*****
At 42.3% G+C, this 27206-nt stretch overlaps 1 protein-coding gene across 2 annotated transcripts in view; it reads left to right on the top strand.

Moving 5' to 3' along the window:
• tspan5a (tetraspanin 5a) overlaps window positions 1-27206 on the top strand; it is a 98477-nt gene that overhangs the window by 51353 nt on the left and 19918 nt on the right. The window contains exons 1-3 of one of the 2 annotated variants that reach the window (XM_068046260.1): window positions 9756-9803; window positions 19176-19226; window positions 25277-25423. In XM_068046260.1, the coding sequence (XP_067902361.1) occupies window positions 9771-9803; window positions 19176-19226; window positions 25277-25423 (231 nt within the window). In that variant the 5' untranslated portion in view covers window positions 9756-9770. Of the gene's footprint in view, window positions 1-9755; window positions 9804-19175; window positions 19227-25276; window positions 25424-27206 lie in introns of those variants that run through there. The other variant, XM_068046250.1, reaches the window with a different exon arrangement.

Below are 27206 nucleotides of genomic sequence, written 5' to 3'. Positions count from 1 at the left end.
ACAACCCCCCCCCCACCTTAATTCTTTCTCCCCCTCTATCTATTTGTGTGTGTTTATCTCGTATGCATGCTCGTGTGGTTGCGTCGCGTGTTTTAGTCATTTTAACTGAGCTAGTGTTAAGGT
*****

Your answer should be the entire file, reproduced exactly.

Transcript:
At 42.3% G+C, this 27206-nt stretch overlaps 1 protein-coding gene across 2 annotated transcripts in view; it reads left to right on the top strand.

Moving 5' to 3' along the window:
• tspan5a (tetraspanin 5a) overlaps window positions 1-27206 on the top strand; it is a 98477-nt gene that overhangs the window by 51353 nt on the left and 19918 nt on the right. The window contains exons 1-3 of one of the 2 annotated variants that reach the window (XM_068046260.1): window positions 9756-9803; window positions 19176-19226; window positions 25277-25423. In XM_068046260.1, the coding sequence (XP_067902361.1) occupies window positions 9771-9803; window positions 19176-19226; window positions 25277-25423 (231 nt within the window). In that variant the 5' untranslated portion in view covers window positions 9756-9770. Of the gene's footprint in view, window positions 1-9755; window positions 9804-19175; window positions 19227-25276; window positions 25424-27206 lie in introns of those variants that run through there. The other variant, XM_068046250.1, reaches the window with a different exon arrangement.

Below are 27206 nucleotides of genomic sequence, written 5' to 3'. Positions count from 1 at the left end.
ACAACCCCCCCCCCACCTTAATTCTTTCTCCCCCTCTATCTATTTGTGTGTGTTTATCTCGTATGCATGCTCGTGTGGTTGCGTCGCGTGTTTTAGTCATTTTAACTGAGCTAGTGTTAAGGT